Every Man is an Island
by Pamela Goode
I’m using again the fabulously illustrative art of Patricia Helsing, because it so perfectly sums up my thoughts over the past week. No doubt it was inspired by John Donne’s famous quote written over 400 years ago, but in this age of Every Man for Himself, It’s All About Me, What About My Needs, and Dog Eat Dog, what is our current concept of the Self in relation to Others?
If you’re a Lostie, and I am, you know that Other is a synonym for Evil. Have we so embraced this philosophy that it’s now appearing in our common story? I had a long talk yesterday with a wiser-than-many 20 year old, lamenting that he had spent three hours in deep and personal conversation with a brilliant young college student who felt he had no one else to talk to. The boy’s pent-up anger and frustration was clouding his ability to make decisions that would be no-brainers on a clear-headed day, and his social life, liver, and studies were suffering. We’ve heard this story before, and it doesn’t have a happy ending. But what are we doing about it?
I made a couple of practical suggestions, but of course, my stepson wasn’t really coming to me for help. He just needed a willing ear as he struggled through his own feelings on the island issue: What, exactly, is one human’s obligation to another?
I have to admit that hearing his questions and mental wanderings was the highlight of my week, because I deeply believe that we all need to struggle a little more with life. I believe it’s the struggle that makes our passage real and meaningful.
But then there’s that other thing too. Witness. You struggle. I witness. I struggle. You witness. It’s something we just don’t think about in the making of daily To Do lists. But let’s face it, just as we all need a spotter from time to time as we leap through life’s hoops, so we all need to return the favor. It’s not a glamorous job. It’s time consuming and there’s not one ounce of glory. But I do wonder which tasks I can do today that are more important than truly listening, than being the momentary recipient of another’s story.
And what, really, are we talking about when we consider stepping off of the Me Island for a fraction of each day to spend, say, 15 minutes doing something that requires no heroics, no cash outlay, no chunk of carpool time, and no brain power, but adds neither cash, prestige, nor a resume bullet to our Island Stash?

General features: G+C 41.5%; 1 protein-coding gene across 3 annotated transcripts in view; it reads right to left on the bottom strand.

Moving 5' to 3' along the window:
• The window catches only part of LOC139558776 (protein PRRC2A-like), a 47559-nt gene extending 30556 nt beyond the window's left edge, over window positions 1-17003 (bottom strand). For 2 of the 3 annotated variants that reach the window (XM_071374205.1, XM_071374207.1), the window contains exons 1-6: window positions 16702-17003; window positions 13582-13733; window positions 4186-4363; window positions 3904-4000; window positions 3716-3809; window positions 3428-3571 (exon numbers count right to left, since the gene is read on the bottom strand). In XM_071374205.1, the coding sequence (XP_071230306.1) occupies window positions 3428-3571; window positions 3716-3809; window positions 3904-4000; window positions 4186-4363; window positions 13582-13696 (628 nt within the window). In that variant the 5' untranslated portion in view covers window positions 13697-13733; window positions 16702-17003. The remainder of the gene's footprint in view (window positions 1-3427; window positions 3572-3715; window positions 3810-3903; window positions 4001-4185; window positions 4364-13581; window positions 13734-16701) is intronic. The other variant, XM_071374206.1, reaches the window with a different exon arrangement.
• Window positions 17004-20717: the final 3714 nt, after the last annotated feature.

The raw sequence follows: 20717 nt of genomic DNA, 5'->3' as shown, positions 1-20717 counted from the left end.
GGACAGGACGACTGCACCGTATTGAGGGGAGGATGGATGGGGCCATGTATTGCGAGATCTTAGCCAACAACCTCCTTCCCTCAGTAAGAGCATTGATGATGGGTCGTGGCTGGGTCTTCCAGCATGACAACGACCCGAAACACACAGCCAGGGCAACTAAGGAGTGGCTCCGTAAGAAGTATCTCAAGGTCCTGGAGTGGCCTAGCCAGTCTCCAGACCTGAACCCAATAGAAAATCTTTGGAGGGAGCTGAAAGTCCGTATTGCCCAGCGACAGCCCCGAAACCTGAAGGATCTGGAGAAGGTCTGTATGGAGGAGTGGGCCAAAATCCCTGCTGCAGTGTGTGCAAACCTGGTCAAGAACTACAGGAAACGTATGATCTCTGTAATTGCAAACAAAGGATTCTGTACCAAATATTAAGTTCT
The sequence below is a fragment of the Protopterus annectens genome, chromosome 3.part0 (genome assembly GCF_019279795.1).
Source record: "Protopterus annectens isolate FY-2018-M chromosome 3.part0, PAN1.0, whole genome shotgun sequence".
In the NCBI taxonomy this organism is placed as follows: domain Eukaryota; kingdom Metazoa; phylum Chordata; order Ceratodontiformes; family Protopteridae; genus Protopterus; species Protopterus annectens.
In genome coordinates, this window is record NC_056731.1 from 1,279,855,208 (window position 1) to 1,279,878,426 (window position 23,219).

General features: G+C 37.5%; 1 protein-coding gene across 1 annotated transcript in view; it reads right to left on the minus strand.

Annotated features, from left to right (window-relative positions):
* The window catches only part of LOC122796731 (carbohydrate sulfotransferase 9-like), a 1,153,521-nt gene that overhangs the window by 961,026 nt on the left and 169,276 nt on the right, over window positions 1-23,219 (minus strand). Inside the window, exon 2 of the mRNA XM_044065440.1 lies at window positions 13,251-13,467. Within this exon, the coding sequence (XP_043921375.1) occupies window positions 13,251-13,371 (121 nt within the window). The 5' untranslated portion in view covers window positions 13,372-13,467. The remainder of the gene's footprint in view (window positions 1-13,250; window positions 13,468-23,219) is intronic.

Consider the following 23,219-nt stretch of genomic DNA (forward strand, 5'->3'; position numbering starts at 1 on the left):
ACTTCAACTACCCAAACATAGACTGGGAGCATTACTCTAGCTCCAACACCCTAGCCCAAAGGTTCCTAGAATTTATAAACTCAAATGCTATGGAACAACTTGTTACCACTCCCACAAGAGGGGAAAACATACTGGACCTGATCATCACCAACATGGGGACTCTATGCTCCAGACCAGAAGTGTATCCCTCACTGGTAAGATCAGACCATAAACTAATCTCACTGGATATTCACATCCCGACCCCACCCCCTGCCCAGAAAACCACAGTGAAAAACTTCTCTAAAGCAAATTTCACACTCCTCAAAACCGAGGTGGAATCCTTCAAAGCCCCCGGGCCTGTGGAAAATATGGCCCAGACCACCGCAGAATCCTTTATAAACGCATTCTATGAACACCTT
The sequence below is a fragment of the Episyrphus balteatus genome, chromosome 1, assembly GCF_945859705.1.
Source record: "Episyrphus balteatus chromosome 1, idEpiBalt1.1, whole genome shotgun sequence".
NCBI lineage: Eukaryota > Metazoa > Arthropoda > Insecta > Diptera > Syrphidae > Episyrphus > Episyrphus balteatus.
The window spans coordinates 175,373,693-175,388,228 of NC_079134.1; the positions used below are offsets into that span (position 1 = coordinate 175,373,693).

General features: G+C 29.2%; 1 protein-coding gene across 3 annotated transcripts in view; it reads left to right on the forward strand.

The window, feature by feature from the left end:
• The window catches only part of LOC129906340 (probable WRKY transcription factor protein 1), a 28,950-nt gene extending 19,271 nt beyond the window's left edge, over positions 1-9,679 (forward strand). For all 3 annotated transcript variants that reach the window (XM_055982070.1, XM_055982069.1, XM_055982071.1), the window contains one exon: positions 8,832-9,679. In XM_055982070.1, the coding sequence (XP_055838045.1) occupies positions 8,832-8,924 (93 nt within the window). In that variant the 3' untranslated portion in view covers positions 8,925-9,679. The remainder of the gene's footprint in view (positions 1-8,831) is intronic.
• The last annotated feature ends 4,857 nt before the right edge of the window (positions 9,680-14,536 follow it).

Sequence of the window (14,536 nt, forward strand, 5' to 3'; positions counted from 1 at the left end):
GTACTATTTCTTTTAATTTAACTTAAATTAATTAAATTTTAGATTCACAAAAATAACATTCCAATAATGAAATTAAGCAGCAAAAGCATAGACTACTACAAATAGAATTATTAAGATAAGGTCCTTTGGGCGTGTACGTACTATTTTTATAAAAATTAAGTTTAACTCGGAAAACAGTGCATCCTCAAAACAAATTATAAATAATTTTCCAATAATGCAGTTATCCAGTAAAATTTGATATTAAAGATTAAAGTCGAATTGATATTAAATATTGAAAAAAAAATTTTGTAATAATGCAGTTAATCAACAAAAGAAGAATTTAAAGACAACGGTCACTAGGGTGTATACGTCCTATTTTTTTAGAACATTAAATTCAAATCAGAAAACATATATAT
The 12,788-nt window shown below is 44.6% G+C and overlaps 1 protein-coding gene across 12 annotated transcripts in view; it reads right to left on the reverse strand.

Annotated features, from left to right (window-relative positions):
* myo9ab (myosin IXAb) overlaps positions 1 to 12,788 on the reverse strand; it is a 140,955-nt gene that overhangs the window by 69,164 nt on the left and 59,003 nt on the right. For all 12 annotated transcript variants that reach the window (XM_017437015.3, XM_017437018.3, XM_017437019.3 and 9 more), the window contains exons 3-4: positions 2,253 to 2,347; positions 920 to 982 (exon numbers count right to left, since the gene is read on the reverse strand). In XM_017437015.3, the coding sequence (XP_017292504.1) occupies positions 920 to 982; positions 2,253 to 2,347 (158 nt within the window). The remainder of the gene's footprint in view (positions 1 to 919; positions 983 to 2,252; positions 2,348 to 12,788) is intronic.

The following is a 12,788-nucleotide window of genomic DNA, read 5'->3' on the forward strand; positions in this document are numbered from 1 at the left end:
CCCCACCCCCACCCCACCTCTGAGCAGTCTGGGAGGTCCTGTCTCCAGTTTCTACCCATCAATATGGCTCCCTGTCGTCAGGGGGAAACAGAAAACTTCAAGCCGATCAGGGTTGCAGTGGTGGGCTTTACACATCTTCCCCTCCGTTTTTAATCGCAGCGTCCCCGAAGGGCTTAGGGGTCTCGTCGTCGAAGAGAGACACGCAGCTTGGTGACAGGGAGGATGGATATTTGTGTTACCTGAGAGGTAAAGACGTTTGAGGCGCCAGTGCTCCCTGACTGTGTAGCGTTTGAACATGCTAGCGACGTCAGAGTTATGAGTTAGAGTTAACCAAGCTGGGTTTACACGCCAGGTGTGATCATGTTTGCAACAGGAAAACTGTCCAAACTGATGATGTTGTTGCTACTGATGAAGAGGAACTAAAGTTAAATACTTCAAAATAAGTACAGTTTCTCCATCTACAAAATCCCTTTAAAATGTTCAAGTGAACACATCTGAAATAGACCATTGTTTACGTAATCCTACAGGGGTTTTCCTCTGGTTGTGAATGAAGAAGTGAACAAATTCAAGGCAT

Is “Not My Problem” a mantra we’ll look back on with pride during our final days?
What if we each pledged to spend a scant fifteen minutes each day to listen to another? I don’t mean the neighbor who fastens you with a glistening eye to recant again the details of that gall bladder operation in 1982 and sends us running in fear of lost time. Maybe someone you work with, or someone in the grocery line who seems a little frazzled. Sometimes, “You know, I’m having a bad day” is enough sharing to ease the breath a little. Sometimes it takes a little more.
And sometimes listening hurts. But in that moment of pain for another is our humanity. Heartache is a powerful impetus for action. Is that the fear? Being moved to action?
When I first heard John Donne’s words “No Man is an Island”, I assumed, perhaps like most, that he was speaking to the human family: “”Hey, we’re not alone! The good guys have got our backs!” When Simon and Garfunkel sang “I Am a Rock”, they spoke conversely of the island mentality as a good thing, a safe thing, a shark-infested 360 degree protection against the pain of interpersonal relationships. “Nobody has your back, so seek cover.” That’s the concept most of us chose to embrace.
But Donne’s real meaning? “No man is an island, entire of itself…any man’s death diminishes me, because I am involved in mankind . . . .” What he was actually saying was “Get the hell off your Me Island and go help that other guy. No One of us is as good as All of us together.” I wonder what would happen if Jack lumbered over and gave Ben a big old bear hug?